Pollster: Religion can serve as moderating force in politics

Pollster: Religion can serve as moderating force in politics

Pollster: Religion can serve as moderating force in politics

Emily Ekins, pictured May 14, is a research fellow and director of polling at the Cato Institute in Washington whose work covers the Tea Party movement, moral values and public policy. She took part in a panel discussion about "Faith and the Faithful in the Republican Party" at Georgetown University. (Credit: CNS photo/Shimeng Tong via Georgetown University.)

On the internet, as in society, some blame religion for intolerance. But a set of data gleaned from those who voted in the contentious 2016 election in the U.S. found otherwise.

WASHINGTON, D.C. — On the internet, as in society, some blame religion for intolerance. But a set of data gleaned from those who voted in the contentious 2016 election in the U.S. found otherwise.

“The stereotype is that those who attend church are less tolerant, when in fact, we are seeing the opposite,” said Emily Ekins, director of polling at the libertarian Cato Institute, during a May 14 panel about “Faith and the Faithful in the Republican Party” sponsored by Georgetown University’s Initiative on Catholic Social Thought and Public Life and the Institute of Politics and Public Service.

Ekins explained the religion-based factors that played a part in the 2016 presidential election. One was a dramatic increase in the number of people who left organized religion and who did not subsequently identify with a particular religious denomination, she said.

“That number has quadrupled among the general public, but has tripled among Republicans,” she said.

Ekins, who looked at data about Trump voters, said the information provided detailed information of people who attended church a lot, a little bit, occasionally, or not at all.

“What we found is that (Trump voters) who attended church more regularly tend to have more favorable opinions of racial minorities, African-Americans, and Hispanics, compared to Trump voters that never attend church,” she said.

“We also found that people who attend church regularly are more likely to support making it easier to immigrate to the United States and to provide a pathway to citizenship for those who are unauthorized immigrants living in the United States by about 20 points more so than voters who never attend church.”

When it came to the travel ban, Trump voters who attend church regularly, “are about half as likely to support a travel ban on Muslims entering the United States compared to Trump voters that never attend church,” she said.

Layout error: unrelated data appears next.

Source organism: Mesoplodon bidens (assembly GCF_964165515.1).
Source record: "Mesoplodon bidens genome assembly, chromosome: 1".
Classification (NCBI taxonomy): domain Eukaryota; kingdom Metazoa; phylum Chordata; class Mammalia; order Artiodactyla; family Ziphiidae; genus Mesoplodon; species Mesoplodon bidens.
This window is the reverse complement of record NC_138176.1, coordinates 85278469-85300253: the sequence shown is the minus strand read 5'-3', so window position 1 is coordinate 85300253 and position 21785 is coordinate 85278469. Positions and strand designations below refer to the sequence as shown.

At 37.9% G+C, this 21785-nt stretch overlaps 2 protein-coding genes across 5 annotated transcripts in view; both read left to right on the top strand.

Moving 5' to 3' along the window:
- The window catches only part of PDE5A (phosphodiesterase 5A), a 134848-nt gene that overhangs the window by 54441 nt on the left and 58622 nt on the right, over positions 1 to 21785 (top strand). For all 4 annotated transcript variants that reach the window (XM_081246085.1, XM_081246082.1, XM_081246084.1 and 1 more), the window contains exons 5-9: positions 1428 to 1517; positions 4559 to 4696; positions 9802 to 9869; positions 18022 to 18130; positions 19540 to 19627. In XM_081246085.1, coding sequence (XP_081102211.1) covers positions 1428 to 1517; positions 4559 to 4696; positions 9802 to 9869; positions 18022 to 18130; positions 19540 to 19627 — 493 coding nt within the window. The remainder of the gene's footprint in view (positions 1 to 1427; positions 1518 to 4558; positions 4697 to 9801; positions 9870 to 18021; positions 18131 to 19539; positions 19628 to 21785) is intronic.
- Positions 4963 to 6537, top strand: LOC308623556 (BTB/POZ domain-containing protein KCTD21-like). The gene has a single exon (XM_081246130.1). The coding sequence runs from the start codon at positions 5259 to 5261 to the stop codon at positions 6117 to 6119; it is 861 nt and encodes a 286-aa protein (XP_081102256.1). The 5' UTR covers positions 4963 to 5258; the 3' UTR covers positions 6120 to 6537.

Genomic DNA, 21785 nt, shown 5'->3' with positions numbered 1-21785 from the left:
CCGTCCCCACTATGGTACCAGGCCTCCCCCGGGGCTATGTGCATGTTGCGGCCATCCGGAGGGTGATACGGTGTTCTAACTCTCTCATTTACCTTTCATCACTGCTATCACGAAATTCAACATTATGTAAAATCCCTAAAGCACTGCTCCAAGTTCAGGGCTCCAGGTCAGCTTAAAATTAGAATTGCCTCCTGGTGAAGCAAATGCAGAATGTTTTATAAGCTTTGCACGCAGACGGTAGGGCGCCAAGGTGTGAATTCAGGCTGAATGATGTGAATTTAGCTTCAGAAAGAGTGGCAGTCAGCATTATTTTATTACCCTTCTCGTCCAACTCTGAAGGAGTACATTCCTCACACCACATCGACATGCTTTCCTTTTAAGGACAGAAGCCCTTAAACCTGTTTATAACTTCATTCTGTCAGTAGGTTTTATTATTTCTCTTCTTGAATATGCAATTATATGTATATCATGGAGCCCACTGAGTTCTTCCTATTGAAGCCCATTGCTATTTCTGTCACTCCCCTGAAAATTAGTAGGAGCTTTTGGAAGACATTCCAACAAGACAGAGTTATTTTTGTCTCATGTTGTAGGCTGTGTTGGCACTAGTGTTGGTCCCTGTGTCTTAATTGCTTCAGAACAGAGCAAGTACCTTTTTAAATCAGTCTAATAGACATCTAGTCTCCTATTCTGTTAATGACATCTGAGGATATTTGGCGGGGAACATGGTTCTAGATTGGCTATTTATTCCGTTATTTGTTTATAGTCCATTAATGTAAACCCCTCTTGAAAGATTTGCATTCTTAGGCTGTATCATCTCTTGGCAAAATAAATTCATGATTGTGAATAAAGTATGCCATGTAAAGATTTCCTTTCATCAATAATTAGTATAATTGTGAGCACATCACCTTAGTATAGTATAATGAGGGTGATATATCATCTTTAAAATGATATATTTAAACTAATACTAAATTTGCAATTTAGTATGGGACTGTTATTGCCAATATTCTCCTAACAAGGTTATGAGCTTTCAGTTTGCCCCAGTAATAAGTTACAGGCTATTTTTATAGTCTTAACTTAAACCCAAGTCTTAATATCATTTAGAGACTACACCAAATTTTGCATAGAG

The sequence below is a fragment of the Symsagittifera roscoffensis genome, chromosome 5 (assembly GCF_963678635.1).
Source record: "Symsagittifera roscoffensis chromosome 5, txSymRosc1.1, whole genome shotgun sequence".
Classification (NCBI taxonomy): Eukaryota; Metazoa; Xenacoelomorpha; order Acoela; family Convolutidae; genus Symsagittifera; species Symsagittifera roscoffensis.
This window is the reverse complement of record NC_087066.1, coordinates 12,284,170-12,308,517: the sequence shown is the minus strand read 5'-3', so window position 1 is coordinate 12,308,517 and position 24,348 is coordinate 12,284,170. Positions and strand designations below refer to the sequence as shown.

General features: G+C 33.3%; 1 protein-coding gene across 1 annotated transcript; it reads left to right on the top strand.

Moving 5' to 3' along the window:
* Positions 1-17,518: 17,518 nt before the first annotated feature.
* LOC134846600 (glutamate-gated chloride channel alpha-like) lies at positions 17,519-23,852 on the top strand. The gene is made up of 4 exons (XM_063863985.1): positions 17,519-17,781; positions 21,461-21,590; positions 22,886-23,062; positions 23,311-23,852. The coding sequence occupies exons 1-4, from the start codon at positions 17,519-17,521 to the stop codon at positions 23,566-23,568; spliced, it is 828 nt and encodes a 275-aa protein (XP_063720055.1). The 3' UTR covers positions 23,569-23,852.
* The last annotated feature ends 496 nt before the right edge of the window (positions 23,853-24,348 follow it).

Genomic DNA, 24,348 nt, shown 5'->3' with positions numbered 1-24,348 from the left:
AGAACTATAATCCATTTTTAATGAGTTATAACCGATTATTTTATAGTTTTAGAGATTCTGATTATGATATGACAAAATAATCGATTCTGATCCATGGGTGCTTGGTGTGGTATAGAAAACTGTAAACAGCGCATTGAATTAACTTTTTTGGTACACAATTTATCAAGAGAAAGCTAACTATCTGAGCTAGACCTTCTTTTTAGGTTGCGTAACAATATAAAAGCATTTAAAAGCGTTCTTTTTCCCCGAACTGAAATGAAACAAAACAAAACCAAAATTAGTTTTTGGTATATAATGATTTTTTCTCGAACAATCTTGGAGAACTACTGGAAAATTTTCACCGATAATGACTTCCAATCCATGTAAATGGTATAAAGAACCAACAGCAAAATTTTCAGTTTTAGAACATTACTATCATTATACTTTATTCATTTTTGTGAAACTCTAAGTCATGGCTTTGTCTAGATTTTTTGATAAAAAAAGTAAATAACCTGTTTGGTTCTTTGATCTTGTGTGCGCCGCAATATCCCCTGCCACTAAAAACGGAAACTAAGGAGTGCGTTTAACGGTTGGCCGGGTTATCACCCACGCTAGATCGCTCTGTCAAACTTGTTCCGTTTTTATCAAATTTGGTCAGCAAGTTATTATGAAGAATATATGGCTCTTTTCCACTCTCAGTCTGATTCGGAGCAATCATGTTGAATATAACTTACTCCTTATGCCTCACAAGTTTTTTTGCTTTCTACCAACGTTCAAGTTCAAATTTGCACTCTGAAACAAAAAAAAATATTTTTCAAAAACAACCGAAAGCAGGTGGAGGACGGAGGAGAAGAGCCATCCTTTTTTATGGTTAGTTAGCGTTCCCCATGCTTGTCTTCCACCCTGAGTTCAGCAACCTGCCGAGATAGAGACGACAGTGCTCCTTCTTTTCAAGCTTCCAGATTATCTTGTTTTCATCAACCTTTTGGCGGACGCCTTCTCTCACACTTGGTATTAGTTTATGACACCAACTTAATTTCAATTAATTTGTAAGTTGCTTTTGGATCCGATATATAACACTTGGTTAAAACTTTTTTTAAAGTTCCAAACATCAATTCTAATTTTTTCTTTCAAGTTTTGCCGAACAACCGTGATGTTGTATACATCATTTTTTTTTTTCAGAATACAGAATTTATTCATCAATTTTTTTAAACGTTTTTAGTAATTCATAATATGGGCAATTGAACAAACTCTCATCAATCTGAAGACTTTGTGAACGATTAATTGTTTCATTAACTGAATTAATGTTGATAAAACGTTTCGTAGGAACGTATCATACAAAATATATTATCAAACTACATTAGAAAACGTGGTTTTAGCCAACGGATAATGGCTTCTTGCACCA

And when asked, “How important is it to accept people from diverse religious and racial backgrounds?” Trump voters who attend church regularly are more than twice as likely to say it is important to do so than those who do not go to church, she said.

On the other hand “the more frequently someone conservative attends church, the less likely they are to have warm feelings” toward gay and lesbian individuals, she said.

Trump voters who attended church also showed more concern about issues dealing with poverty than Trump voters who did not attend church regularly, she said.

The increasing number of people who have left organized religion over the past two decades is playing a role, she said, but it’s by no means the only factor in the rise of a candidate with views such as Trump’s.

“What research has shown is that, particularly among conservatives, people have a desire for community. If they are not getting that community from some sort of church, synagogue, mosque, whatever it is, they are going to look for it elsewhere,” she said. “What we’re seeing is that those who are not attending church regularly and are lacking community, they are tending to draw the boundaries at the level of the nation, or at the level of their racial group.”

A core group of enthusiastic Trump supporters, but by no means representative of all of them, she said, “believe that to be truly American means you need to be of European descent, which is very troubling. For these individuals, they were the least likely to go to church.”

They have redrawn the lines of their community on the basis of immutable traits, she said.

“And that, I think, is toxic to having consensus and compromise and having a public policy that works for all people,” she said, but the lack of community once found in faith groups is affecting the way some may see the world.

“Religion seems to be playing a moderating force within the conservative movement among Trump voters. But, at the same time, fewer Republicans are attending church regularly,” she said. “The very force that could actually moderate some of these cultural conflicts is receding and I think that that is contributing a lot to what we saw play out in the 2016 election.”

The information came from a 2017 survey of 8,000 voters by the Democracy Fund Voter Study Group.

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